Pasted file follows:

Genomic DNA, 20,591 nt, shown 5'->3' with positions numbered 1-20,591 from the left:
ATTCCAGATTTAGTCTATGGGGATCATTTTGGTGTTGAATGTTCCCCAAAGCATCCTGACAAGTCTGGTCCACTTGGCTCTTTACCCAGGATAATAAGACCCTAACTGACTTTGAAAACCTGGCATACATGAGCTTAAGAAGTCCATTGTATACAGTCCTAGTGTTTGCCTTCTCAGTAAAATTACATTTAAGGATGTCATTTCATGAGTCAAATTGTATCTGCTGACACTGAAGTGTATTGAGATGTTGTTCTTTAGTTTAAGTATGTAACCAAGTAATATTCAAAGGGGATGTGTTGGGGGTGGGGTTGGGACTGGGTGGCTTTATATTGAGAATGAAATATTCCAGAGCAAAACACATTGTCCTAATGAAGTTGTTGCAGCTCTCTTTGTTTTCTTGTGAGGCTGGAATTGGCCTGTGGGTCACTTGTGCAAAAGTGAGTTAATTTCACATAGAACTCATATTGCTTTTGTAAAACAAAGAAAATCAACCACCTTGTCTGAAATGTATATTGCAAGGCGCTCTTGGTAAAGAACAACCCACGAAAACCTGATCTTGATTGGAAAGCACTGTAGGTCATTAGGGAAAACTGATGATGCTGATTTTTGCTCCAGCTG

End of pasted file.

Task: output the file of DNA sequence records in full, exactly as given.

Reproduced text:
Genomic DNA, 20,591 nt, shown 5'->3' with positions numbered 1-20,591 from the left:
ATTCCAGATTTAGTCTATGGGGATCATTTTGGTGTTGAATGTTCCCCAAAGCATCCTGACAAGTCTGGTCCACTTGGCTCTTTACCCAGGATAATAAGACCCTAACTGACTTTGAAAACCTGGCATACATGAGCTTAAGAAGTCCATTGTATACAGTCCTAGTGTTTGCCTTCTCAGTAAAATTACATTTAAGGATGTCATTTCATGAGTCAAATTGTATCTGCTGACACTGAAGTGTATTGAGATGTTGTTCTTTAGTTTAAGTATGTAACCAAGTAATATTCAAAGGGGATGTGTTGGGGGTGGGGTTGGGACTGGGTGGCTTTATATTGAGAATGAAATATTCCAGAGCAAAACACATTGTCCTAATGAAGTTGTTGCAGCTCTCTTTGTTTTCTTGTGAGGCTGGAATTGGCCTGTGGGTCACTTGTGCAAAAGTGAGTTAATTTCACATAGAACTCATATTGCTTTTGTAAAACAAAGAAAATCAACCACCTTGTCTGAAATGTATATTGCAAGGCGCTCTTGGTAAAGAACAACCCACGAAAACCTGATCTTGATTGGAAAGCACTGTAGGTCATTAGGGAAAACTGATGATGCTGATTTTTGCTCCAGCTG